Credit: Brian Heise

Collector's Corner: 1990 "Signed" Baseball

Commemorative baseball

credit: Brian Heise

Baseball From 1990 Season is a Forgotten Treasure

Every so often you stumble upon something from your childhood that has long since been forgotten. This can be any number of things. Sometimes it’s a toy and other times it’s a commemorative item from one of the local sports teams. In this case, we are talking about the latter.

On a recent trip back home, I stumble upon a random piece of Cleveland Indians memorabilia that had been doing nothing more than sitting on a shelf in my parents’ basement collecting dust. The strangest part is that while it was sitting in a cold, dark basement collecting dust, it never lost its significance, at least not to me. You see, while I can’t exactly remember how I came to acquire this piece of history, it may have come from the WUAB 43 Kids Club since I remember them sending me a wallet and some trading cards, I do know that I was really young and thought it was the coolest thing ever. No, that is not an exaggeration. Coolest. Thing. Ever.

But what exactly is this beloved heirloom from my childhood that I used to covet so dearly? Well, take a look for yourself.

Commemorative baseball

credit: Brian Heise

Yes, that is a baseball and it is signed. Actually, it’s not really signed. What’s going on here is that the Indians took signatures from the majority of the Indians roster at the time and had them reproduced onto this ball. The end result was a baseball with real fake signatures all over it. You can begin to understand now why at six years old I thought this was the coolest thing ever. The Indians… sent me a ball signed by the team… I was so naive.

However, upon recently discovering this ball in the depths of my parents’ basement, I felt it was necessary to figure out exactly what year this was from. I proceeded on a fact finding mission that I initially thought might take some time, but ended up taking only a matter of minutes once I discovered one crucial piece of evidence.

My initial plan of attack was to examine the names of the signatures I could recognize and determine the year of the ball based on the rosters the team was working with at the time. This was made a bit easier because I knew this was pre-Jacobs Field and also during a year where I was able to form memories and have an understanding of what was going on around me. That meant this baseball had to come from between 1988 and 1993.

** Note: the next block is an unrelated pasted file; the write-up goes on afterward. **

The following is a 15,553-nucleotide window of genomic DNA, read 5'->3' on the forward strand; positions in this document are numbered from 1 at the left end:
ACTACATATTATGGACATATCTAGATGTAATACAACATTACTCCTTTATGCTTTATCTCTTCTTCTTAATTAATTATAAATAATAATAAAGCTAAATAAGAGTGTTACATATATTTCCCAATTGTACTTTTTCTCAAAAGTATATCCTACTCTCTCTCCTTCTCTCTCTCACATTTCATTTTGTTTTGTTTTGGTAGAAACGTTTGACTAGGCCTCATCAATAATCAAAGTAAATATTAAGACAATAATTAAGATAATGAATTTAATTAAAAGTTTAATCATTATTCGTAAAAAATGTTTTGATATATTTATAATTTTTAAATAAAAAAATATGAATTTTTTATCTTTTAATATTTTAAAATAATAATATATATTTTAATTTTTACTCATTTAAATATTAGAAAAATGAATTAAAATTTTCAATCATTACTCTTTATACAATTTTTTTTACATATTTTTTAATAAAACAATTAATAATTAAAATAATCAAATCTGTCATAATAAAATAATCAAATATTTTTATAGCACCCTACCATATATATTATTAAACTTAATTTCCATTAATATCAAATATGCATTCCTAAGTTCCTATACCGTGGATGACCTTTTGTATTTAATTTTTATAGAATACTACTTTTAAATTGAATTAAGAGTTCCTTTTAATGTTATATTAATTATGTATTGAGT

As you can see from that first picture, John McNamara‘s signature was right in the middle. This meant that the ball had to come from either the 199o or 1991 season since those were his only two years spent as manager of the Cleveland Indians. From there, I began looking at the different names – Tom Candiotti, Ken Phelps, John Farrell, Doug Jones, Buddy Black, Joel Skinner, Felix Fermin, Brook Jacoby… and on and on it went.

Commemorative Baseball

Credit: Brian Heise

Commemorative Baseball

Credit: Brian Heise

Commemorative Baseball

Credit: Brian Heise

Commemorative Baseball

Credit: Brian Heise

However, many of those names did very little to help me determine which season this ball was from. And that’s when it hit me. The answer to this riddle was staring at me straight in the face. It was as if I was Indiana Jones and I had just made some sort of major archaeological discovery. Look for yourselves and see if you can find it. I’ll give you a second.

Commemorative Baseball

Yes, right there in the middle is the signature for the one player that could blow this mystery wide open. The man, the myth, and the legend. The one and only… Keith Hernandez.

What had gone from being a random piece of not so valuable Indians memorabilia had officially transformed into something more. You see, just as fossil records prove the existence of species that have long since come and gone from our planet, this baseball does something that perhaps no other piece of Indians memorabilia can do – prove that Keith Hernandez was a member of the Cleveland Indians.

Baseball Reference tells us that Hernandez played in 43 games and made 145 plate appearances for the Tribe during the 1990 season. But did he really? Does anyone have any recollection of this really happening? Do we have video evidence that he stepped into the batters box? Who’s to say, but what we do have is a baseball that proves he was associated with the Cleveland Indians at some point in his career.

How cool is that? It’s like the coolest thing ever, right? And… it give me an excuse to post the video below. We all win! (refresh if player fails to load)

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